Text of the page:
S&P DJ Indices is removing 21 Chinese companies from indexes used to track financial market performance following a U.S. government ban on Americans investing in their stocks and bonds.
BEIJING — S&P DJ Indices is removing 21 Chinese companies from its indexes, or groups of stocks and bonds used to track financial market movements, after Americans were barred from investing in them as part of a feud with Beijing over technology and security.
The Chinese government criticized Wednesday’s move as politically motivated.
The companies affected include surveillance technology provider Hikvision Digital Technology Co.; China’s biggest processor chip manufacturer, SMIC, and state-owned nuclear power and construction companies.
The announcement follows President Donald Trump’s Nov. 13 order barring Americans from buying stocks or bonds issued by companies that U.S. officials say are owned or controlled by the Chinese military.
The move by S&P DJI Indices has no direct impact on the companies but investment funds that are designed to track market movements will have to sell their stocks and bonds, which might at least temporarily depress prices.
“We firmly oppose the relevant practices of the U.S. side,” said a foreign ministry spokeswoman, Hua Chunying. “I believe that the U.S. practice of fabricating lies and rumors and hunting and containing Chinese enterprises without a bottom line will eventually be proven not in the interests of the U.S. itself.”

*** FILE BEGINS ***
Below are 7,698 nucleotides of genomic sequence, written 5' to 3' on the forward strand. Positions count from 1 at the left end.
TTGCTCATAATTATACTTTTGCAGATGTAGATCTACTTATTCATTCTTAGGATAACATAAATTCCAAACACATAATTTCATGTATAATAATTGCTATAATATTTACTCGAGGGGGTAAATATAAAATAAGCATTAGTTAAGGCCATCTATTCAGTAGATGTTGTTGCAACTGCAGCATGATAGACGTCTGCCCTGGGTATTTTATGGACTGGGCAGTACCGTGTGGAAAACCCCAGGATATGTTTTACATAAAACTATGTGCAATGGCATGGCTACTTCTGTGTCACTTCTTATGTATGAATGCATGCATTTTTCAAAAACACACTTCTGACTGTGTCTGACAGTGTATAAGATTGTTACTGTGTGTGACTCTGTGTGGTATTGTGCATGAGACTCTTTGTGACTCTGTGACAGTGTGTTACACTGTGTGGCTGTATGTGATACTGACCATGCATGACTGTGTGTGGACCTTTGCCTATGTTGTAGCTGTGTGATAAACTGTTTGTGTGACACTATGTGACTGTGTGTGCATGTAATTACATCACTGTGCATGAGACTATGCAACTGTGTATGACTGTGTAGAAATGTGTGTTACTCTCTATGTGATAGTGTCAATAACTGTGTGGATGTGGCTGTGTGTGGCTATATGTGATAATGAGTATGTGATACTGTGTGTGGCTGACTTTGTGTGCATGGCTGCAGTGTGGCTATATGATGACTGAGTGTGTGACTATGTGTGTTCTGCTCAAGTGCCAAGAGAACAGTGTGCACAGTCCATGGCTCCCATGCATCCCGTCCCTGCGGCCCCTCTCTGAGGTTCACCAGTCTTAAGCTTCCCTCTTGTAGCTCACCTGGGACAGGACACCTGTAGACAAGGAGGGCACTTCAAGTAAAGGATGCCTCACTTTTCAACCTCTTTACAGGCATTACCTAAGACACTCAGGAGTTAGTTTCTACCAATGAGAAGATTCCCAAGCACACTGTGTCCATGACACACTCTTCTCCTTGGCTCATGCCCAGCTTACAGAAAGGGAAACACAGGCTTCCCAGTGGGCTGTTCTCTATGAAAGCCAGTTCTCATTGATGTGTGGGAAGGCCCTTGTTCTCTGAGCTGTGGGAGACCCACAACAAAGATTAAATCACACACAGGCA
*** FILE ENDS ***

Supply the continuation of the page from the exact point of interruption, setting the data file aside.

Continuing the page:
U.S. officials complain China’s ruling Communist Party takes advantage of access to American technology and investment to expand its military, already one of the world’s biggest and most heavily armed.
Washington also has imposed export bans and other sanctions on Hikvision and other Chinese companies including telecom equipment maker Huawei Technologies Ltd.
HikVision and Huawei say they have no connection to the military and never have conducted military-related research and development.
The Pentagon has cited 31 companies since June as being military-linked.
The securities order was Trump’s first major action toward China since he lost his reelection bid to challenger Joe Biden. Economists and political analysts say Trump is likely to take more actions before leaving office on Jan. 20.
Political analysts expect little change in policy under Biden due to widespread frustration with China’s trade and human rights records and accusations of spying and technology theft.